So I lied, and there are only seven program mistakes and how to fix them. But I digress. Let’s begin
Switching things up way too often. As I do programs by other coaches, I am reminded that even some of the most educated people in the space make changes well before they need to. I don’t know if this comes from a worry that people are going to get bored, or just the desire to implement different variations, and have fun with the actual program design. While I understand both of these, the results that people want are probably on the other side of fairly boring programming.
In the postpartum program that I followed, which I do suggest if people, I got to a point where I was modifying over 50% of the programming simply because it was changing week to week and it just wasn’t needed. I wanted to continue the same movements that I had done the week before in order to progress. How are we gauging progress if we are switching up variations and sets and reps every week?
Mind you this is in regards to general strength and hypertrophy training and programming. Not something like CrossFit. Which honestly should still have progressive phases. There’s just a lot more ground to cover in CrossFit.
Put simply, number one is to stick to, at least the same movements per week for an entire month. The sets and reps my vary, depending on the goal of the program, but keep the movements the same. The reason for doing this is two things. We can gauge progress, not only in adding more weight or mechanical load to each movement, but also building those neurological pathways for each pattern. We don’t only build muscle. Part of that process is neurological adaptation, which can’t happen if we are switching it up willy-nilly every week.
2 = not working at a high enough intensity.
3 = trash volume just to add volume.
The only program I have followed that had high volume that I could understand was German volume training, and a program by Hattie Boil (who has been training for over 13 years and gave very large ranges of volume based on your training history). She can handle high volume at high intensities, because of the capacity that she has worked up over a decade. That is not the case for most people doing high-volume work. Note that I said that she is working at high intensities, as in using high, challenging RPE, and at a high volume. This is what I would consider advanced training.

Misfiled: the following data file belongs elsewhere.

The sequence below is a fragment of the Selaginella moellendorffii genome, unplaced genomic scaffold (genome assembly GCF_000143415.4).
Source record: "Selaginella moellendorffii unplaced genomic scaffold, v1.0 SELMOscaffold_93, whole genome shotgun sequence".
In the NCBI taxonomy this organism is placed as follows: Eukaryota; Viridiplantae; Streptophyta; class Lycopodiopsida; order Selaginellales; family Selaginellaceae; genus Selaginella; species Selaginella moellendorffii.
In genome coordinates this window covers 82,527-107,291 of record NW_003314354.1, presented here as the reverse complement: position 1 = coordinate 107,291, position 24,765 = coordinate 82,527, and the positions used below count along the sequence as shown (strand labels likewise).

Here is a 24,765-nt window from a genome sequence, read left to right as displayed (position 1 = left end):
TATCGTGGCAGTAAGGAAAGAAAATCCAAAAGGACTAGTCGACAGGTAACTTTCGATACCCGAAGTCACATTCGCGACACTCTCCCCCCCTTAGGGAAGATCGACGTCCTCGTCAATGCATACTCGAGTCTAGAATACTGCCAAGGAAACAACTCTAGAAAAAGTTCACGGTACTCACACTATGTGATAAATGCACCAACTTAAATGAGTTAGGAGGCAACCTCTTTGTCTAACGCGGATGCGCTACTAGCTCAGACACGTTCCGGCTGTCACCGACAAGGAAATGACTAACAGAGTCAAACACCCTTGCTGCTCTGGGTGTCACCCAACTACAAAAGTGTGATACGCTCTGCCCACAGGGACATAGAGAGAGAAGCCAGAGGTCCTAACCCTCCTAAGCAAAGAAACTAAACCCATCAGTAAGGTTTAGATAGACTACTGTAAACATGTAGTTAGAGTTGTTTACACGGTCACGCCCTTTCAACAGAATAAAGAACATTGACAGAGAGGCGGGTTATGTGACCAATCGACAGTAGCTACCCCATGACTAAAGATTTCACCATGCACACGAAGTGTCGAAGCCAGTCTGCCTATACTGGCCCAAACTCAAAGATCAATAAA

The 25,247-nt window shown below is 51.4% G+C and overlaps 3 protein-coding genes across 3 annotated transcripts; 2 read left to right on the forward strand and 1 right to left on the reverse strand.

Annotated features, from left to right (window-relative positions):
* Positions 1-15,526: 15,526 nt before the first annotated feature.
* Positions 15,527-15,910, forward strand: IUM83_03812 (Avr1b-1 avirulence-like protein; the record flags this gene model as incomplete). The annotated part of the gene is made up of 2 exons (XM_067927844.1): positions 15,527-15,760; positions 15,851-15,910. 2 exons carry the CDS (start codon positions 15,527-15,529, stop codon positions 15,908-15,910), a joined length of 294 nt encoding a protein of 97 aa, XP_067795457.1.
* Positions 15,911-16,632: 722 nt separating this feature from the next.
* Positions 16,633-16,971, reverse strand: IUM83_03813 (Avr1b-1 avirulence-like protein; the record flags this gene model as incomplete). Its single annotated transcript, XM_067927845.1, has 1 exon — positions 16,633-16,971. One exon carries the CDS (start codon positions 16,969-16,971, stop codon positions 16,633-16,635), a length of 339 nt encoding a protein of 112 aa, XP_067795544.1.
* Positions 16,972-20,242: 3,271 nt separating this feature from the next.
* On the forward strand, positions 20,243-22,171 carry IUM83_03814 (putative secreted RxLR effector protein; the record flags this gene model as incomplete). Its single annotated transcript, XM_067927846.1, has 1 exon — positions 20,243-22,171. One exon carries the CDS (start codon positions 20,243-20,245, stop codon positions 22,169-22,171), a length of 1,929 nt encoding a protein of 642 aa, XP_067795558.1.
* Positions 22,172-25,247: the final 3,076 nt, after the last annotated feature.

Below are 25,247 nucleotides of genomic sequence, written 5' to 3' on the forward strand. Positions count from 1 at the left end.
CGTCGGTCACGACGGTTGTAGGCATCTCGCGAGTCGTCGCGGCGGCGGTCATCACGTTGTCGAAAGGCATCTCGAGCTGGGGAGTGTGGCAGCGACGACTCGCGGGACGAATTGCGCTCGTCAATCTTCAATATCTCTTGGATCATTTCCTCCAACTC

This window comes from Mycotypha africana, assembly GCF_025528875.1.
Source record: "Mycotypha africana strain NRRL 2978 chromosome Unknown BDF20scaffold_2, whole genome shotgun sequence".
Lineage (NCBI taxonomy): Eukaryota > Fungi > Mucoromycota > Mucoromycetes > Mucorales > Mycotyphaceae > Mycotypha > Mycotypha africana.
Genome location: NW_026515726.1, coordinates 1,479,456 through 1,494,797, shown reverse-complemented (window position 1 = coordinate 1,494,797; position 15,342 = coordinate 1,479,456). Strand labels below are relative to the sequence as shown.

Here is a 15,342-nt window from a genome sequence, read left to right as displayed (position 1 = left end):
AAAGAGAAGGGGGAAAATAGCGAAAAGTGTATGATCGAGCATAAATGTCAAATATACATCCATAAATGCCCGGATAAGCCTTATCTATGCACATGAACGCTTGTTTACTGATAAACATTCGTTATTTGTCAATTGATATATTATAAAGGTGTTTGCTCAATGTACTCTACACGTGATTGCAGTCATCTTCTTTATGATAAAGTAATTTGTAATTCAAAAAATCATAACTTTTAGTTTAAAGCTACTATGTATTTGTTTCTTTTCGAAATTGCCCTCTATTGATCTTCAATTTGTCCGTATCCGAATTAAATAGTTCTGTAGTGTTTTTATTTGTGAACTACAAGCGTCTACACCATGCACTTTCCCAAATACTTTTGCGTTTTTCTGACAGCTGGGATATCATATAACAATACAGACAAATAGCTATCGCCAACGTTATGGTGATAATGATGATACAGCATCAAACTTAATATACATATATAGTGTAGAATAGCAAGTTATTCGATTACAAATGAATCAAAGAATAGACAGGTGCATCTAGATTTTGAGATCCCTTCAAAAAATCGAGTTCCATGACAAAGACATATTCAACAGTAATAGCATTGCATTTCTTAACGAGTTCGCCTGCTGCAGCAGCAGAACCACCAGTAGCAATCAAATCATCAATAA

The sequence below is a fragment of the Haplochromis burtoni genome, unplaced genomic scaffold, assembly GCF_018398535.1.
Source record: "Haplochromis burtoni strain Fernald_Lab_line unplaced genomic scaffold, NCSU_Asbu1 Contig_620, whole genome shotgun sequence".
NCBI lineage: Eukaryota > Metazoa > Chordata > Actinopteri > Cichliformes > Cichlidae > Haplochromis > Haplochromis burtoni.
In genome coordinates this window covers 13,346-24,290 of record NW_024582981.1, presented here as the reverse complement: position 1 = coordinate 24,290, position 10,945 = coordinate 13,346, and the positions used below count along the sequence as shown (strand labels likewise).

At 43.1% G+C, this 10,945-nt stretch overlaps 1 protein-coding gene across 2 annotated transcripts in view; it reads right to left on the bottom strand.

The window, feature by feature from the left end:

Most programming involving high volume, mostly in the form of a lot of exercises, is not also working at a high enough intensity to get the results that people desire. Which are in this case, muscle games, or strength gains. More is not always more.
Mechanical load or tension is the main driver of both strength and hypertrophy. So this should be the focus regardless of volume. It’s not that high volume is bad. It’s just that we want to make sure that the trainee is working at a high enough intensity to stimulate muscle growth. think about working at an RPE of eight, or only leaving one to two reps in the tank on most exercises if this is the goal. Which would be an RIR of 1-2.
is not using warm up sets in order to find the load you are going to use for your actual working sets. Often times we leave gains on the table because your first or maybe even first two sets were not at high enough intensities for the goal of the actual sit and rep scheme. This goes back to RPE, or RIR. Making sure that every set is actually at a proper working load and is challenging. Integrating warm-up sets can be helpful and will ensure that no gains are left on the table.
Yes, I am talking about accessory work. In addition to your main exercises. You won’t always need warm-up sets. But certainly at the beginning of a new phase you might want to use them. Until you know what your proper working load is.
Number five mostly applies to people who program for themselves. And that is only programming what you like, and or are good at. This is a reason in the last two years I have followed other people’s programming. While I straight up, do not enjoy it as much as my own programming overall, I enjoy the fact that I am exposed to things that I would not typically program for myself. I use other people’s programming for a base and then modify as I like.
Just be sure to follow a program that will integrate and work on your weaknesses.
6 = not utilizing tempo
7 = not sticking to or programming specified rest periods
In short, using a tempo, will just ensure time under tension, and has neurological benefits as well when looking at building solid movement patterns. And especially if we are hitting the intensities that I talked about earlier, it will likely be beneficial to actually stick to an implement rest periods. And you will need them, and want them if you are working at a high enough intensity. You shouldn’t be able to start performing your next set after 15 seconds of rest if you’re working at a high enough intensity. You should need that whole minute, for instance.
These are, of course, all things that we implement in all 36 phases of Built by Annie, even in the at home versions. We still move with intent, tempo, consistency, and proper rest periods.
You can always join the waitlist, or if the doors are open, then we welcome you inside. Regardless of if you join my program, program for yourself, or follow someone else’s, make sure you are not committing these mistakes, and I hope you can use today’s episode to get more gains.
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I'm an adventurous introvert from Vancouver, Washington who lives on sleep + "me time." I'm a lover of lifting weights, dinosaurs, real talk and traveling with my husband. I am here to help you move better, lift more, bust the myths of the fitness industry, and inspire you to love the process.
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